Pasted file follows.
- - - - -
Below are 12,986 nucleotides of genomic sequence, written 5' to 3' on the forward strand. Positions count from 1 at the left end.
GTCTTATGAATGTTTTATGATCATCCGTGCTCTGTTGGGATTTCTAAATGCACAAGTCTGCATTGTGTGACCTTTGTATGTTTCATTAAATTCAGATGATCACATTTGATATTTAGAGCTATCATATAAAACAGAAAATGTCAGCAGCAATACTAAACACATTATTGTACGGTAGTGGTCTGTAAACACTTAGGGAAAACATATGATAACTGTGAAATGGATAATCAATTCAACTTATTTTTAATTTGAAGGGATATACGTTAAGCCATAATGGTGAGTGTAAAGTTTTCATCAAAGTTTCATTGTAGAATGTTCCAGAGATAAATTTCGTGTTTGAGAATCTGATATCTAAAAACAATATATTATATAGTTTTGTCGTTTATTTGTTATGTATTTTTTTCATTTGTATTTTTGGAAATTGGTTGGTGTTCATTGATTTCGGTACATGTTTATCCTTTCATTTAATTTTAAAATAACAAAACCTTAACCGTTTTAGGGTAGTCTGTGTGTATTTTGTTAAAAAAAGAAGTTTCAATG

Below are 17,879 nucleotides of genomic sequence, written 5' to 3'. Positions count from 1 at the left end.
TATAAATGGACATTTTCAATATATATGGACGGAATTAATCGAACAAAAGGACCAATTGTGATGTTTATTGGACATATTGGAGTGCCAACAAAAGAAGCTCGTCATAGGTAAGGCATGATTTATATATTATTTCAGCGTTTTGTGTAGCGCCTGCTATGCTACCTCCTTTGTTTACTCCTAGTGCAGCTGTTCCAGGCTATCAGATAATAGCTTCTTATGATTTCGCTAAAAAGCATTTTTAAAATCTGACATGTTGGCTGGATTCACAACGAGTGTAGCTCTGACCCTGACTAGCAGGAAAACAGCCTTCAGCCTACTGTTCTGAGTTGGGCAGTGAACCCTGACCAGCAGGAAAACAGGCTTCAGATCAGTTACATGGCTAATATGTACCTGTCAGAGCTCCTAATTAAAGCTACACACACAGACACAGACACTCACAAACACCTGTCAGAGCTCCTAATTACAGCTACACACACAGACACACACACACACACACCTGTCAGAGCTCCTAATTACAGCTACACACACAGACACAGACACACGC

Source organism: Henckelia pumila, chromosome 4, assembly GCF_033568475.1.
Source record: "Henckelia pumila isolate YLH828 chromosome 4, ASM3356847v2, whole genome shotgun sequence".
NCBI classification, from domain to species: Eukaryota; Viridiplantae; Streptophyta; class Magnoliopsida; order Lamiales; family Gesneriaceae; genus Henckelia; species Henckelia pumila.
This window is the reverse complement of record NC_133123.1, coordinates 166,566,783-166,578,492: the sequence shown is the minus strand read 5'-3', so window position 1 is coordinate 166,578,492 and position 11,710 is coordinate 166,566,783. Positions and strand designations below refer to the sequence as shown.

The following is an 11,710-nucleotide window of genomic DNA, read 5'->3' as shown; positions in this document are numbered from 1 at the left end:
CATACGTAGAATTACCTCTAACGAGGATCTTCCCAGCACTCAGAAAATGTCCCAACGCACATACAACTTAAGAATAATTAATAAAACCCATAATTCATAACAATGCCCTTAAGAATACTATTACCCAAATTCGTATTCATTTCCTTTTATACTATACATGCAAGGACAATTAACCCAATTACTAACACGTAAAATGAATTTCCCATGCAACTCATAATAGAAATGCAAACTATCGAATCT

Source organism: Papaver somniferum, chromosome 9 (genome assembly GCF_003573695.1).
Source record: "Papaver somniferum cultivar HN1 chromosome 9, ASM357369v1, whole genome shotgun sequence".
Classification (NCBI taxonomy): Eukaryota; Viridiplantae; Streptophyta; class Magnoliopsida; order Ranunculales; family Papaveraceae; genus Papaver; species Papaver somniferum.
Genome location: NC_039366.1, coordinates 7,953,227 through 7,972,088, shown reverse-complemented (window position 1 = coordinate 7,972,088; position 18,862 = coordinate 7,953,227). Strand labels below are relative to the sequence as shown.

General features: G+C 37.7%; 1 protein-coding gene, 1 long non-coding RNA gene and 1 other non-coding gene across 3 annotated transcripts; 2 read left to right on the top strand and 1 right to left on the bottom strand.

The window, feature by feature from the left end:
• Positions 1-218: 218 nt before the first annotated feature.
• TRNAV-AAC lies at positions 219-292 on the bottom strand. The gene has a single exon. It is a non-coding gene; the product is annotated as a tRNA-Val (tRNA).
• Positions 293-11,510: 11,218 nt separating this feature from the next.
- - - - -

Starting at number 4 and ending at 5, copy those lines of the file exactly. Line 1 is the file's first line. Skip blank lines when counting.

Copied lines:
TATAAATGGACATTTTCAATATATATGGACGGAATTAATCGAACAAAAGGACCAATTGTGATGTTTATTGGACATATTGGAGTGCCAACAAAAGAAGCTCGTCATAGGTAAGGCATGATTTATATATTATTTCAGCGTTTTGTGTAGCGCCTGCTATGCTACCTCCTTTGTTTACTCCTAGTGCAGCTGTTCCAGGCTATCAGATAATAGCTTCTTATGATTTCGCTAAAAAGCATTTTTAAAATCTGACATGTTGGCTGGATTCACAACGAGTGTAGCTCTGACCCTGACTAGCAGGAAAACAGCCTTCAGCCTACTGTTCTGAGTTGGGCAGTGAACCCTGACCAGCAGGAAAACAGGCTTCAGATCAGTTACATGGCTAATATGTACCTGTCAGAGCTCCTAATTAAAGCTACACACACAGACACAGACACTCACAAACACCTGTCAGAGCTCCTAATTACAGCTACACACACAGACACACACACACACACACCTGTCAGAGCTCCTAATTACAGCTACACACACAGACACAGACACACGC

Source organism: Henckelia pumila, chromosome 4, assembly GCF_033568475.1.